What kind of person can we be today to honor another’s heroic sacrifice?

That question was raised in the final moments of a solemn ceremony Friday, as Cameron County hosted a ceremony to remember the victims and heroes of the Sept. 11, 2001, terrorist attacks on the United States.

With a large American flag raised overhead by a fire truck outside the Dancy Building in Brownsville, first responders from departments across the county lined a sidewalk and listened as speakers reflected on the heroic aftermath that followed the horrific deaths of thousands of Americans as commercial planes were hijacked in New York City, Washington, D.C., and Shanksville, Pennsylvania.

“It’s hard to believe,” Cameron County Judge Eddie Trevino said. “I think all of us here were old enough to remember where we were at that moment on 9/11 and the impact it had on us individually and collectively, as a city, as a county, as a state, as a country, as a world.”

Trevino was taking his children, ages 6 and 3, to school and then watched news broadcasts from work.

“We saw the video—I’m sure all of you felt the same—and thought this cannot be happening. And yet we realized that it actually was. It wasn’t a movie, it wasn’t made up. It was going on,” Trevino said. “And then what happened the rest of that day and days is why we are here today. All those men and women, those first responders, those members of the fire department and the police department, of the port authority, of the military who rushed in for hours until they collapsed to save lives without regard for their own, but to do what needed to be done.”

The county judge referenced the Bible twice in his brief speech, first citing Jesus’ words: “No man has greater love than this, that a man lay down his life for his friends.”

Trevino spoke of how first responders sacrificed in acts of love to their fellows.

“The aftermath of that day, the people covered in soot and silt, blood and hurt, those are images that are obviously going to stay with us,” he said. “I would ask each and every one of you to remember how we felt. We were scared. We were nervous. We weren’t sure what was next.

“Here in our part of the world, four days later, an unfortunate accident took the lives of (8) people when the causeway was hit and a piece of the causeway collapsed. I think y’all remember that. No one knew if this was connected to 9/11, that’s how insecure we felt. It turns out it was just a terrible accident, but the timing couldn’t have been worse.”

What happened after 9/11, the judge asked? Communities united across beliefs and politics, he said, calling for unity to reign again 21 years later.

“We made the priority, which I hope that we can continue to do as a reminder from today. We are all Americans, first,” Trevino said. “Treat your neighbor as you treat yourself. That’s what happened after 9/11.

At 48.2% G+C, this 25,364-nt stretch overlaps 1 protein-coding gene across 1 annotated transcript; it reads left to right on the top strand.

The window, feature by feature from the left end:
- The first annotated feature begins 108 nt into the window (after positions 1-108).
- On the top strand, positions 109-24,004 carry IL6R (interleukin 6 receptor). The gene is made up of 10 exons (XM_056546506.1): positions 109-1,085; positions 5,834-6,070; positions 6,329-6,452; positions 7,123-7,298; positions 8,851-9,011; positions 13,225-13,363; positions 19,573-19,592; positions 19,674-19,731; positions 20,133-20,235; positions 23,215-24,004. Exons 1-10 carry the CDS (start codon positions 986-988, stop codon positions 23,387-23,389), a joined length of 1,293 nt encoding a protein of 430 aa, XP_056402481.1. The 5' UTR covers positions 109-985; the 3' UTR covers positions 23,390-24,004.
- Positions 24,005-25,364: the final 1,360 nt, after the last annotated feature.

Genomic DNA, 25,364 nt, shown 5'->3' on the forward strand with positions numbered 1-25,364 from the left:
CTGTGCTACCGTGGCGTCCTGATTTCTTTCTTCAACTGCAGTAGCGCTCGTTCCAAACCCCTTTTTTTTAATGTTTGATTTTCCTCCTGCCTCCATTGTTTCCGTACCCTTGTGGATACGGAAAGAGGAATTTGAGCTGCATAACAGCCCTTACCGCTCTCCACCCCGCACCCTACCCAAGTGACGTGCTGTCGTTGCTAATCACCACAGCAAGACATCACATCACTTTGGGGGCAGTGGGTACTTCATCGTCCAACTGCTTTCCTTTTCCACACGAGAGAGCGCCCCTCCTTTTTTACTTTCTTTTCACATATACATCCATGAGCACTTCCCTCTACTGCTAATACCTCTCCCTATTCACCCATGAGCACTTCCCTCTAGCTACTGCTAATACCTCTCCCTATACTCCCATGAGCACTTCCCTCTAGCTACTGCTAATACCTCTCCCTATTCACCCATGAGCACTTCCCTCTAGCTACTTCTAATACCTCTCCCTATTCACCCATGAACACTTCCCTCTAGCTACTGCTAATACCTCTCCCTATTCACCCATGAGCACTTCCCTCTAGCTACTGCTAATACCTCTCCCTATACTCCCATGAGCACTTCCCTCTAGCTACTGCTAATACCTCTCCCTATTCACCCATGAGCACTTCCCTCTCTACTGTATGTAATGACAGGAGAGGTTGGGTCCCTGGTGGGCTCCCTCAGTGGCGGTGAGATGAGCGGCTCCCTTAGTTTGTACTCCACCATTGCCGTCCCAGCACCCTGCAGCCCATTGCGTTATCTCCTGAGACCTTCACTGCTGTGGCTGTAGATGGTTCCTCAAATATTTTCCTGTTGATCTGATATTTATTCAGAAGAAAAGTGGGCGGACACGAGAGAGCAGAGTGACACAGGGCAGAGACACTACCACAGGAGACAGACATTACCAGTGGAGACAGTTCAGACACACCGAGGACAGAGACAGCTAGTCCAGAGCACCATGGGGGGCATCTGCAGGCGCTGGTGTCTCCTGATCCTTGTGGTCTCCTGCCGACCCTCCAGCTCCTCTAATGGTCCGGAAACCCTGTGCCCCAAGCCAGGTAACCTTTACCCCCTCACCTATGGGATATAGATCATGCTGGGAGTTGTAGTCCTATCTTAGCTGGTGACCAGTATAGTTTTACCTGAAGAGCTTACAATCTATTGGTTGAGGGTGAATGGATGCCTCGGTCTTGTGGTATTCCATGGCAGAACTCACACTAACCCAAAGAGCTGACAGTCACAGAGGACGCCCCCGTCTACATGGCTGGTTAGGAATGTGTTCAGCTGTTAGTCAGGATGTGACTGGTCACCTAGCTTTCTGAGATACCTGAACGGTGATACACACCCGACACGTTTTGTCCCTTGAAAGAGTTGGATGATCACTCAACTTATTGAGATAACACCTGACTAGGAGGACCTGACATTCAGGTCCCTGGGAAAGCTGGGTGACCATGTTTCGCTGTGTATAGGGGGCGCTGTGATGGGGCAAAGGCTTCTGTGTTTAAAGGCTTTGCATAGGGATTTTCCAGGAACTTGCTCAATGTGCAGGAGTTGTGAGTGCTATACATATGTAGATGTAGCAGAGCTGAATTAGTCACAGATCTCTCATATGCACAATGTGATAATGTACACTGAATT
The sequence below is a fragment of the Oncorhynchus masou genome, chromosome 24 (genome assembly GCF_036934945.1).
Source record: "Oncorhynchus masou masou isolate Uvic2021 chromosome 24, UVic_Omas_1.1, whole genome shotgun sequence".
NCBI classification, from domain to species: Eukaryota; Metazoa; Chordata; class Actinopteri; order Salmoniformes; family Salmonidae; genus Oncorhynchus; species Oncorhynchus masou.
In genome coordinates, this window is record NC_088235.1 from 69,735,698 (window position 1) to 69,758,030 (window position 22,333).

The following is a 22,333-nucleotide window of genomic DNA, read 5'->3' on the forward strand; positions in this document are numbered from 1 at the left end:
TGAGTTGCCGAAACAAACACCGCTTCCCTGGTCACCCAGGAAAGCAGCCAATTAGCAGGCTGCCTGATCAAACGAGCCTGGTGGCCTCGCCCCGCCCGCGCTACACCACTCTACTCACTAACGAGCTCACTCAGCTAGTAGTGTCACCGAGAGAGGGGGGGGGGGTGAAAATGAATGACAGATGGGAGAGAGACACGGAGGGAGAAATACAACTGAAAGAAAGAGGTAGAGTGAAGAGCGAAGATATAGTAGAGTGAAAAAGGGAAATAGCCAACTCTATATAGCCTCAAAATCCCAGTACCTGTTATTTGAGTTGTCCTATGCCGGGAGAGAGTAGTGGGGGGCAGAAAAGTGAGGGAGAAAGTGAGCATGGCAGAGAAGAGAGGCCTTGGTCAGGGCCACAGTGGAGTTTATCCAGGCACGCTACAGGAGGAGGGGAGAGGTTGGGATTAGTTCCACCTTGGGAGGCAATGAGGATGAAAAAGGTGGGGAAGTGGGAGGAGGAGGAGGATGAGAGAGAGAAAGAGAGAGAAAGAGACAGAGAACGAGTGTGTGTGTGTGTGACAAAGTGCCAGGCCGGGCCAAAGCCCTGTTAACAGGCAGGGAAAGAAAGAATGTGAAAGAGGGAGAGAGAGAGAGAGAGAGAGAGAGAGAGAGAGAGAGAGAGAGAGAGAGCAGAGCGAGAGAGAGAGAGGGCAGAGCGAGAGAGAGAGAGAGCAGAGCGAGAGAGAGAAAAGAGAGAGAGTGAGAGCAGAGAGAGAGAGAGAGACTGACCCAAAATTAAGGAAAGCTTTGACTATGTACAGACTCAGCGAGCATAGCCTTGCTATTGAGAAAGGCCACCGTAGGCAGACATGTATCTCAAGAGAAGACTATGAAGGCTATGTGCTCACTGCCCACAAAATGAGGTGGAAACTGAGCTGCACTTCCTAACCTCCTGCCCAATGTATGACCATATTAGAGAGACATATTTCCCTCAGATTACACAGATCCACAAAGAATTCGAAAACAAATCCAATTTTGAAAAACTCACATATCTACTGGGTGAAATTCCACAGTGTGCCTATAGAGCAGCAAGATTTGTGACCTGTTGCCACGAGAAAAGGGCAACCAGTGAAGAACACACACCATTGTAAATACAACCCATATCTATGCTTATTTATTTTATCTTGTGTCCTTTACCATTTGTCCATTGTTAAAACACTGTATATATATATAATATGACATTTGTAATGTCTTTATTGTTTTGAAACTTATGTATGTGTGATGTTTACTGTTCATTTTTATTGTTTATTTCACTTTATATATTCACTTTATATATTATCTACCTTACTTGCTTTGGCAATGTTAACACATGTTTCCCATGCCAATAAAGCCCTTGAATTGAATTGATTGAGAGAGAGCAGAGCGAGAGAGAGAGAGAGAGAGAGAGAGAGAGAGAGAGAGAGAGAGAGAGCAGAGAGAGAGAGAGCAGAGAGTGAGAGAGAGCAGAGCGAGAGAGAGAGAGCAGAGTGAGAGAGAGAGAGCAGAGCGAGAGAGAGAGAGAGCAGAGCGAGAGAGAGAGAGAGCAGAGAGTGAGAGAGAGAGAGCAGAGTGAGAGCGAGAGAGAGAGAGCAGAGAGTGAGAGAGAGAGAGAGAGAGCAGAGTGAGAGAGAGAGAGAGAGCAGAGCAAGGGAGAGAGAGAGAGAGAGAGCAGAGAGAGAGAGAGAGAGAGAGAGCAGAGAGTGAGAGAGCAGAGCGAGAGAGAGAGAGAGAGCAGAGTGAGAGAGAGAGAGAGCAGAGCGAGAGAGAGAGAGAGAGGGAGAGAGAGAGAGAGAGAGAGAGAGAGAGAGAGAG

“I know we live in a world that’s a little different than it was 21 years ago, but that certainly doesn’t mean that we can’t return to that comfort, that sense of unity, that sense of community, that sense of service to one another.”

County Commissioner Gus Ruiz was a student at the University of Texas-Pan American in Edinburg on 9/11. Leaving an economics class, Ruiz saw the news from televisions in the university hallways.

“The events of Sept. 11 has changed our lives,” Ruiz said. “It is said that every generation is measured by their reaction to their particular adversity.”

In the years after 9/11, Ruiz, a U.S. Marine, served in the war in Iraq, deployed as part of the nation’s War on Terrorism, with troops in Iraq, Afghanistan and elsewhere.

“We did our mission, right. We kicked butt,” Ruiz said. “And even though many of us are still haunted by the sights and sounds of Iraq, we wouldn’t have changed it. Why? Because us Americans we persevere and we kick butt. So 9/11 is a date to always remember the sacrifices of our men and women in uniform, law enforcement and first responders, because together we all take the oath to defend the Constitution of the United States, and together we all serve our communities.”

We owe our nation’s heroes something, Trevino suggested.

“If I can add one final thing before I end, and I mention this usually at our veterans ceremonies, either on Veterans Day or Memorial Day: The soldiers that have sacrificed in the military, the first responders who have given their lives in service to their community, we owe them something,” he said. “We owe them something. What is it that we can do today going forward? Let’s be that type of person, that type of American, that they can be proud of having served or given their lives for.”

Brownsville firemen salute Friday during the ceremony outside the Dancy Building in Brownsville. (Ryan Henry/The Brownsville Herald)

A color guard carries the U.S. and Texas flags up a sidewalk flanked by law enforcement and first responders from departments throughout Cameron County on Friday during a 9/11 ceremony in Brownsville. (Ryan Henry/The Brownsville Herald)

Brownsville Fire Department’s Pipes and Drums play as the American flag is presented Friday during a Sept. 11, 2011, remembrance ceremony outside the Dancy Building in downtown Brownsville. (Ryan Henry/The Brownsville Herald)

Cameron County Judge Eddie Trevino delivers a speech, reflecting on the aftermath of 9/11 during a ceremony Friday in Brownsville. (Ryan Henry/The Brownsville Herald)